views from the gods

saints and sinners of the stage and screen

The Nether
Duke of York's Theatre
12th March 2015


David Calder and Amanda Hale as Doyle and Morris

Photography © Johan Persson

Forget superfast fibre optic broadband and think more the holodeck: the future of the internet involves physically immersing yourself in a completely different world. It's so addictive that some people choose to "cross over" and leave their real lives behind forever. Or at least, that's the dystopian take on technology presented in Jennifer Haley's disturbing and thought-provoking play The Nether.

A title like that needs some explanation. Ignoring the fact that the Nether has one more dimension to it, the concept reminds me of the hallucinogenic animated zone in The Congress, where you take a pill, and become anyone you want to be. Initially this other world is simply the next generation of cinema, allowing more interaction with the stars. But as years go by, the vast majority find themselves hooked, unable to function in the real world and unwilling to try. Oh, the basic idea has been done before, and skilfully too.

Whilst this possible evolution of technology has already been explored, what's so fascinating about The Nether is how the show takes this future to darker places. Yes, The Congress's aged Robin Wright falls in love with a former animator in a 2D trippy world and they get jiggy with it, and Voyager's Janeway gets through a self-imposed voyage of celibacy through the Delta Quadrant with regular visits to holographic environment Fairhaven, but consent is never questioned. In The Nether the identity of those behind the avatars is kept secret, and uncomfortable questions are raised: who are these operators? Do they do what they do willingly? Are they even old enough or mentally sound enough to make that decision? If their real identities are completely disguised, how can we be sure they're not being abused?

And yet that's not the only only issue. If humans act our their deepest, darkest desires on inappropriate lifelike projections that they can physically touch and smell, images which are operated by real people, is that okay? Does it prevent them from criminal behaviour in the real world, giving them a safe way to deal with those urges, or does it merely perpetuate a problem? It's certainly less final than one day of anything goes in the real world, as explored in (distinctly awful) film series The Purge. If doubts surrounding consent and age can be resolved, how is this any different from role play between two adults? It's more realistic, granted, but with advances in technology, fantasies are inevitably going to rely less on imagination. What exactly are we against here?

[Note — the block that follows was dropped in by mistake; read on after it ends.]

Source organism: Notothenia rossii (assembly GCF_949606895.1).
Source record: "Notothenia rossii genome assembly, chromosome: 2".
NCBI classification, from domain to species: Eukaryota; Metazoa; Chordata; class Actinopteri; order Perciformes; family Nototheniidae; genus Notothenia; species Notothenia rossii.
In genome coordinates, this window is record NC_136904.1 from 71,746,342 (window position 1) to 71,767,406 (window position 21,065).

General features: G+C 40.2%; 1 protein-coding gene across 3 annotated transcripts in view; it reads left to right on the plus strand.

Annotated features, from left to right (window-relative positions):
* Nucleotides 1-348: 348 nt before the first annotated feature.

Isabella Pappas and Ivanno Jeremiah as Iris and Woodnut

Photography © Johan Persson

Given the difficult ground covered, Haley spends a lot of time, well, scene-setting and explaining the issues. (Bit like this review, really.) We pick them up quickly, and this does make for a frustratingly slow-burn start, but in hindsight, director Jeremy Herrin probably lets the pace drag here to allow time for those ideas to sink in. I know the questions asked by the play are still rattling around in my head - they're not easy to answer, and you'll struggle to stop thinking about them long afterwards.

But even though it takes a little while for the action to pick up, you never lose interest for a second, and a large part of this is down to the stunning visuals. The graphics by video designer Luke Halls are outstanding, giving the production a credibly futuristic feel, and a sense of Big Brother watching, successfully creating claustrophobia in what is such a large space. And this video design beautifully complements the work done by set designer Es Devlin, who creates a marked contrast between the clinical interrogation room and gorgeous, ethereal space of the Hideaway. Poplar trees sway gently, the bright green leaves reflecting against the mirrored background to make it feel like there's a never ending forest encircling the Victorian house. The rooms are delicately decorated, and the whole building feels irresistibly attractive. You don't need to hear the hints dropped about the state of the real world to never want to leave this digital sanctuary.

Opening scenes involve Morris (Amanda Hale) interrogating Sims (Stanley Townsend) and Doyle (the ubiquitous David Calder) about their involvement in the Dark Webesque Hideaway "site", with flashbacks showing undercover cop Woodnut (Ivanno Jeremiah) trying to gather information from little girl lris (Isabella Pappas). Hale does feel disappointingly flat against a much stronger cast, with Pappas in particular delivering a knock out performance as Iris. This is a character who is innocent, naive, vulnerable and - at times - more knowing. I can't fathom how anyone could act that part so well without understanding the dark aspects to it - and yet Pappas is still of primary school age. For this production to work, you really do need someone this young to front Iris, and the fear is no one that age will be mature enough to handle the part, but Pappas shows a phenomenal amount of talent.

With stunning design and an intriguing plot, The Nether is a show which will easily draw you in. The digital environment shown to us represents "a life outside of consequence", and as we walk away from it after the performance, we're left feeling slightly dirty from having been a part of that life for the best part of 80 minutes. And yet, we'd happily return, which is possibly the most worrying thing about the production.

The Nether opened on 30th January and runs until 25th April 2015 at the Duke of York's Theatre.

Nearest tube station: Leicester Square (Piccadilly, Northern)

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